Sexual harassment is a hot topic lately due to recent high-profile lawsuits. From former New York Governor Andrew Cuomo to ex-Hollywood producer Harvey Weinstein, celebrity cases brought to light the current climate regarding workplace harassment.
Governor Abbott recently signed two new Texas laws into law regarding the matter. Both Senate Bill 45 and House Bill 21 favor employee rights regarding sexual harassment claims and went into effect on September 1, 2021.
What is Senate Bill 45?
Prior to Senate Bill 45 the Texas Workforce Commission (TWC) referenced Title VII as there was no existing Texas law on the matter. Under Title VII, only business owners with a minimum of 15 employees are held accountable for sexual harassment allegations. Once SB 45 goes into effect, Texas employers with as few as one employee fall subject to the new law.
In addition, SB 45 deems it unlawful for an employer to “(1) know or should have known that the conduct constituting sexual harassment was occurring; and (2) fail to take immediate and appropriate corrective action.” This leaves quite a bit of grey area for Texas courts to clarify upon, so look forward to more precedent-setting cases over the coming months and years.
Senate Bill 45 Summary
- Broadens employee rights
- Applies to employers of 1 or more employees
- Holds employer responsible whether they knew or should have known of the behavior
- Requires immediate corrective action by the employer
What is House Bill 21?
House Bill 21 supports SB 45 by providing a longer statute of limitations for filing sexual harassment claims. The duration for claims submission increases from 180 to 300 days to allow for more disclosure time. Texas employees will also be able to choose between submitting their claims to the Texas Workforce Commission (TWC) or the Equal Employment Opportunity Commission’s (EEOC).
House Bill 31 Summary
- Expands statute of limitations from 180 to 300 days
- Gives the option to file a claim with either the TWC or EEOC
What qualifies as sexual harassment?
According to the EEOC and NSVRC, sexual harassment can include but is not limited to any or all of the following:
- Unwelcome conduct by harasser (same-sex or opposite sex-oriented)
- Sexual advances by employer, supervisor, teammate, or client/customer
- Lewd gestures
- Sexually explicit content, such as jokes, images, or messages
- Offers for compensation or promotion in exchange for sexual favors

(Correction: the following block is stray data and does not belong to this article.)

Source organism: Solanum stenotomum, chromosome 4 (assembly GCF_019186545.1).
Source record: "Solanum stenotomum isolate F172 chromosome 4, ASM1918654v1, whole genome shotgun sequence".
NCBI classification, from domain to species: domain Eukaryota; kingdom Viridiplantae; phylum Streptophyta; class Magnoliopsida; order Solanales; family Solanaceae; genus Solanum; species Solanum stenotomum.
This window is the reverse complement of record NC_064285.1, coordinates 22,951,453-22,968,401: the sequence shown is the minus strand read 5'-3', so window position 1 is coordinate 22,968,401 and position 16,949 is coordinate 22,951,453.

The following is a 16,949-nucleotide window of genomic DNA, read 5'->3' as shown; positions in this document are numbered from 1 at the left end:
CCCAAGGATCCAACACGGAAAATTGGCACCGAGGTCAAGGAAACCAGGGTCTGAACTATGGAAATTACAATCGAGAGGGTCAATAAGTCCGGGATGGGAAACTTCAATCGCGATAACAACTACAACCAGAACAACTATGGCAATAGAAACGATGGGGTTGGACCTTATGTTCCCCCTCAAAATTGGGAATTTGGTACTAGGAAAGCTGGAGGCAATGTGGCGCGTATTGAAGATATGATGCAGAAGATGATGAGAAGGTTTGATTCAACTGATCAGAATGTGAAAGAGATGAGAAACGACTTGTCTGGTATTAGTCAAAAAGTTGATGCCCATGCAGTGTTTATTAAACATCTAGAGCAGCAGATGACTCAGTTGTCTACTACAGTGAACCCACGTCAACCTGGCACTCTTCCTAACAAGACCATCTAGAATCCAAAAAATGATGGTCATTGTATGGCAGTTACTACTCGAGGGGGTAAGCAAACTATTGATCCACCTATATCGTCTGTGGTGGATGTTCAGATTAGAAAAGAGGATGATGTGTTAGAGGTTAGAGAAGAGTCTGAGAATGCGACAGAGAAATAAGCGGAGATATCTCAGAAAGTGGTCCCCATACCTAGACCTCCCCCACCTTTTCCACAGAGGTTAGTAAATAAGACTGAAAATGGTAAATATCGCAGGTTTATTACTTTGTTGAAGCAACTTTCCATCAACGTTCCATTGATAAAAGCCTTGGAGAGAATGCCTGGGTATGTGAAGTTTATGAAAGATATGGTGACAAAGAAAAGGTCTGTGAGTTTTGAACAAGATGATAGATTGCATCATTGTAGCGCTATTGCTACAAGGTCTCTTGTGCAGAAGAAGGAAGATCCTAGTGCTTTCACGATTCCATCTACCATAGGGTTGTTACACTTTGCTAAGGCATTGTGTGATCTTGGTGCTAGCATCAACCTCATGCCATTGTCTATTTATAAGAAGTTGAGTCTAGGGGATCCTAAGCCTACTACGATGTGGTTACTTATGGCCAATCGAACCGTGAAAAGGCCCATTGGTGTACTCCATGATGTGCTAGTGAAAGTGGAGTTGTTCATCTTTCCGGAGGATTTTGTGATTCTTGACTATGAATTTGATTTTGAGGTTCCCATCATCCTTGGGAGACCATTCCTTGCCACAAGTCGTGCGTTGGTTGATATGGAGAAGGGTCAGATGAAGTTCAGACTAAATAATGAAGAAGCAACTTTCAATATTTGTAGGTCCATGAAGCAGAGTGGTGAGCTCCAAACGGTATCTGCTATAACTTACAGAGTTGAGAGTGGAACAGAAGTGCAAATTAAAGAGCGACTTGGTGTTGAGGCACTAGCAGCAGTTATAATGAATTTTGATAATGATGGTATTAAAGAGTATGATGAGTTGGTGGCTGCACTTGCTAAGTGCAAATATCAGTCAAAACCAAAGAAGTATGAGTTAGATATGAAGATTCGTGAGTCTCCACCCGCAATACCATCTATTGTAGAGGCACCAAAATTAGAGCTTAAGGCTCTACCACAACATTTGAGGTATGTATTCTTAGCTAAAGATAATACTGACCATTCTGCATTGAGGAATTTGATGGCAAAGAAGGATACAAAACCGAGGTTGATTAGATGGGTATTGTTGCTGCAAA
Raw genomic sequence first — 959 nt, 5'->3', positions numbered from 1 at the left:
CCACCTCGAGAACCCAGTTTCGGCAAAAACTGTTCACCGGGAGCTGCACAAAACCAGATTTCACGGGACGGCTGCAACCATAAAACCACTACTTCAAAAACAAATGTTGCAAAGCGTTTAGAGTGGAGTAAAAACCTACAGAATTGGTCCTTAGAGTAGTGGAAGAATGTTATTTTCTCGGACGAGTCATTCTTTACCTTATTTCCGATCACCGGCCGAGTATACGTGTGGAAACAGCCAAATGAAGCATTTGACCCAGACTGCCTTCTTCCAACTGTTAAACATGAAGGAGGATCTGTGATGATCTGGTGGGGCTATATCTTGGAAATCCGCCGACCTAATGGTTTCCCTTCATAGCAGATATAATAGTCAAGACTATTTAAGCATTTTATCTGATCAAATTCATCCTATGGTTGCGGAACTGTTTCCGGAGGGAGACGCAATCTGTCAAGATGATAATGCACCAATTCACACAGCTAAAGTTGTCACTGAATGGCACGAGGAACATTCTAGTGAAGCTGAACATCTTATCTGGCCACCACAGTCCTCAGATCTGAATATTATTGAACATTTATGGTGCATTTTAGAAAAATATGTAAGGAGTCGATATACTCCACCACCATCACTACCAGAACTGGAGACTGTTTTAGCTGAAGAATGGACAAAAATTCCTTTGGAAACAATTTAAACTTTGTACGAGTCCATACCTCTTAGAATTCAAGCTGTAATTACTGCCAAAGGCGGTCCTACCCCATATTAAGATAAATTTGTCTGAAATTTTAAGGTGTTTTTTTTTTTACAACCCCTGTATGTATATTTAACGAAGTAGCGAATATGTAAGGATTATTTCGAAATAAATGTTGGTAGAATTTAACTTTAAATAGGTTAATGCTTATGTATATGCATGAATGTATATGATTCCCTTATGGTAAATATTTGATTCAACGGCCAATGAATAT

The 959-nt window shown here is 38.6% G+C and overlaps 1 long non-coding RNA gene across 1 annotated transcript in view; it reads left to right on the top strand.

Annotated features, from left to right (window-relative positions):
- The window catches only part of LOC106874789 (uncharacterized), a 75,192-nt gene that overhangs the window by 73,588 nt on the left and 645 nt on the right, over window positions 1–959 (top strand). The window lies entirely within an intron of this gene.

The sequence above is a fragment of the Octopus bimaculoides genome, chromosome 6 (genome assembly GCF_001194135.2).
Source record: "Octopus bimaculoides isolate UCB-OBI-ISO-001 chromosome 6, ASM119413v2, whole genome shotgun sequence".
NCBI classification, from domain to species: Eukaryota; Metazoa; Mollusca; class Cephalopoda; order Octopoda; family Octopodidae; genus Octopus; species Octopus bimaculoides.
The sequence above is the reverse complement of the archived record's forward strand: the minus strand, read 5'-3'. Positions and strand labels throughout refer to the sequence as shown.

- Offensive remarks about one’s sex
- Non-sexual harassment (repeated, severe teasing)
How should employers prepare their business for these changes?
Texas lawmakers have made it clear that workplace sexual harassment is a serious offense and will not be tolerated. Both laws add to employees’ rights and going forward we will see how the Texas courts interpret the new laws.
A best practice for Texas businesses is to make sure company policies and handbooks clearly reflect the new laws. Make sure to state that such behavior will yield immediate corrective action, starting with an investigation.
Businesses should train employees in sexual harassment prevention. However, Harvard Business Review reports that traditional workplace training measures often backfire. Bystander-intervention training presents a great alternative. “It’s the ‘If you see something, say (or do) something’ approach.”
Train employees to act as allies rather than reciting policies. Get team members involved in the prevention process. Not only will the company be educated in their rights, but they will also proactively be prepared as witnesses in the case that such behavior arises.
Lastly, well-informed managers and HR personnel are a must. Educate them in reporting and investigative procedures as if sexual harassment reporting will occur. Designate them as confidential resources to ensure employees feel safe enough to report to before situations become a problem.
According to HBR, “More than 90% of those who took their claims to the office wanted an informal, confidential process; 75% worried that a formal complaint would bring reprisal, rejection, or the silent treatment from their bosses, coworkers, or even their own families, and said they didn’t want their harassers punished—they just wanted the problem to stop.”
By proactively taking these steps, Texas business owners can prepare themselves for when the laws go into effect.
Best practice for Texas businesses
- Update employee policies and handbooks to clearly reflect new laws
- Implement bystander-intervention training for employees
- Arm HR and managerial personnel with reporting and investigation procedures
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